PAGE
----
Plenty of tourism websites and blogs will lead you to believe that the attractions on Xiao Liuqiu are “amazing,” “fabulous” and even “captivating.” And why shouldn’t they? Fishing has been on the decline so local islanders have began banking on tourism to make make a living, which means up-selling mediocre (albeit naturally beautiful) highlights:

Black Dwarf Cave
A dark coral crawl space that will make claustrophobics soil their pants; connected to a path the twists between a few boulders and spits you out onto a stairway which leads to a sea facing pavilion. By definition, this may be the only actual “cave” on the island.

Wild Boar Trench
A labyrinth of wooden paths criss crossing a forest of banyan trees and narrow dirt paths that may or may not lead anywhere and several ditch like crevices that I chose not to venture into. It’s a nice place to take a quiet stroll or get some island nookie if you and your boo are feeling frisky. Grab some ice cream across from the entrance when you’re done.

Flower Vase Rock
The symbol of Xiao Liuqiu, Flower Vase Rock looks more like a cheap bouquet of flowers rather than an actual vase. It’s probably among the most crowded places on the island and you might end up fighting for space amongst vacationing families and couples looking to capture the perfect selfie, as well as snorkeling groups donning wet suits and life jackets. I’m not saying the thirty-foot crag isn’t interesting, but I can only be so enthralled by the beauty of sea erosion before my attention is captured by something else, like say, ugly dogs wearing sweater vests.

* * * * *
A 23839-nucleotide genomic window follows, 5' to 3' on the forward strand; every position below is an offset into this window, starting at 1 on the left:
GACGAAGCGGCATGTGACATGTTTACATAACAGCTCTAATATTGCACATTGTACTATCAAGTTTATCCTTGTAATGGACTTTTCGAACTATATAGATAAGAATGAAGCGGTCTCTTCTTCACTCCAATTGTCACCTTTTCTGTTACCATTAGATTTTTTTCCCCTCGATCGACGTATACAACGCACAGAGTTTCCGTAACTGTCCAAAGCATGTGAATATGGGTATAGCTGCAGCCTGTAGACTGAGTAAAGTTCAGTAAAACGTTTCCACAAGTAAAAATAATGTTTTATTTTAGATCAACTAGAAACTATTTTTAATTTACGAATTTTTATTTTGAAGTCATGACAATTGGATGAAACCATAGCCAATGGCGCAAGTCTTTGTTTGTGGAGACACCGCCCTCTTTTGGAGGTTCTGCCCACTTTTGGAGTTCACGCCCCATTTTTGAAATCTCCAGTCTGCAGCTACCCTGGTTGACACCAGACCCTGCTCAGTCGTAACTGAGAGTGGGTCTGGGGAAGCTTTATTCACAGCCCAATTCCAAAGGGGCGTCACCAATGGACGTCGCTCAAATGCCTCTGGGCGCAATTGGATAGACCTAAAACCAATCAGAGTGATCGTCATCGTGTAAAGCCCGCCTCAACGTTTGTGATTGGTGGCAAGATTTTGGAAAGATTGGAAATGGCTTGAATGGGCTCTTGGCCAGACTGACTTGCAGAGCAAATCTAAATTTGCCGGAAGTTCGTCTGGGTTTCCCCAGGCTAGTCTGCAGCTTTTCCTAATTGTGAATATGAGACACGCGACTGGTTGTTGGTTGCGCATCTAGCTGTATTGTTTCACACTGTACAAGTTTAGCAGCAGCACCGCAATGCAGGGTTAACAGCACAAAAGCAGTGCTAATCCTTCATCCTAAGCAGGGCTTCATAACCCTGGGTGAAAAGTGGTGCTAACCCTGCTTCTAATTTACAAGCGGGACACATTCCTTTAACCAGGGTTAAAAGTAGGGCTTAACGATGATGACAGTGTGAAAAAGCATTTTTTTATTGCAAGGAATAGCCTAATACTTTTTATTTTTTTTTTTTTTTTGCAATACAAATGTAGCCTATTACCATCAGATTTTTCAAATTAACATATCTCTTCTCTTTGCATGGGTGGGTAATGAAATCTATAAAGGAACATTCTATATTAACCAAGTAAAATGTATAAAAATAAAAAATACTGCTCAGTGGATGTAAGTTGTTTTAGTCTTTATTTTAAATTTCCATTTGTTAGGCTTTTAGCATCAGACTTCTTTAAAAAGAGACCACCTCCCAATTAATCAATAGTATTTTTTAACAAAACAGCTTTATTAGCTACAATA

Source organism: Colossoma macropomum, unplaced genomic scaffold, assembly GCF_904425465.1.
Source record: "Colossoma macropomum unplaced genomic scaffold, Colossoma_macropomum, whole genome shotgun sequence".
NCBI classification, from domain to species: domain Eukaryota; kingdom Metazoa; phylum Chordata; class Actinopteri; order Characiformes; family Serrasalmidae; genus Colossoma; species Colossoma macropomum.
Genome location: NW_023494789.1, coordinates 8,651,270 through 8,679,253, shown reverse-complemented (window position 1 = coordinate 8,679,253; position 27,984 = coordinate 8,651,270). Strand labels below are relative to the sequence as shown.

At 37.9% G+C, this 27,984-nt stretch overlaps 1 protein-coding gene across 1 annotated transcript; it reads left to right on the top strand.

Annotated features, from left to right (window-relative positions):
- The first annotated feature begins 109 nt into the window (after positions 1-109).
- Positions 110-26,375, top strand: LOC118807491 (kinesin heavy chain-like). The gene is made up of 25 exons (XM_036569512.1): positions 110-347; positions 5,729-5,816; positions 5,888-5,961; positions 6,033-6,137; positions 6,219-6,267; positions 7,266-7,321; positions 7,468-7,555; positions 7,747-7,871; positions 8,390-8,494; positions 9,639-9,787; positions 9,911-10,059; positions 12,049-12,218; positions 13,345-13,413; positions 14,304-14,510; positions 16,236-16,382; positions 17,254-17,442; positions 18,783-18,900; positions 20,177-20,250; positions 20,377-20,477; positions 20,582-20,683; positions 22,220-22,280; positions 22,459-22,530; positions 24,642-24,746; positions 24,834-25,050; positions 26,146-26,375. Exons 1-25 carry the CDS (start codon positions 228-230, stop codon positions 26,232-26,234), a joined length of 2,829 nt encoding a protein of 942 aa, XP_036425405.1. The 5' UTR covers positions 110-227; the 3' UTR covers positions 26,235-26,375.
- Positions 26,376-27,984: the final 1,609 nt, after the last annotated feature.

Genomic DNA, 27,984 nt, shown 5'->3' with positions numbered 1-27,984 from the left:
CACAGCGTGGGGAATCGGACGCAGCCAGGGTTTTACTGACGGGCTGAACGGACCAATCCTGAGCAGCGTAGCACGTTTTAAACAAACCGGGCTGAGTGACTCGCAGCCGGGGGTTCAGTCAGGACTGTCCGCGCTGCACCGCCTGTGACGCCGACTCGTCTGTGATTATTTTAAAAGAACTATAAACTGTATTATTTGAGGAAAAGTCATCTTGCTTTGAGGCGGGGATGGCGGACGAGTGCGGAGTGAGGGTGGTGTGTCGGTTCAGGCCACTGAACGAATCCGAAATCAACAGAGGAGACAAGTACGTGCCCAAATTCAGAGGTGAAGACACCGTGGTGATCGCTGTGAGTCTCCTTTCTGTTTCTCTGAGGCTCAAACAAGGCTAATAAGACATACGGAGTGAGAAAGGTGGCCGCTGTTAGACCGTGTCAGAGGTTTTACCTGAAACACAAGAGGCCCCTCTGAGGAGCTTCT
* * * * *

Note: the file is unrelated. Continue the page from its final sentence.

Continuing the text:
The list of goes on, but I’ll spare you the details.

Call me picky, but if you come to Xiao Liuqiu for anything, it should be for its snorkeling and the abundance of sea turtles that come to snack on its healthy corals. This was the one thing mentioned by just about every person we asked before deciding to visit ourselves. Doubting that we’d be so lucky as to actually see any turtles, I still made sure to pack my GoPro just in case.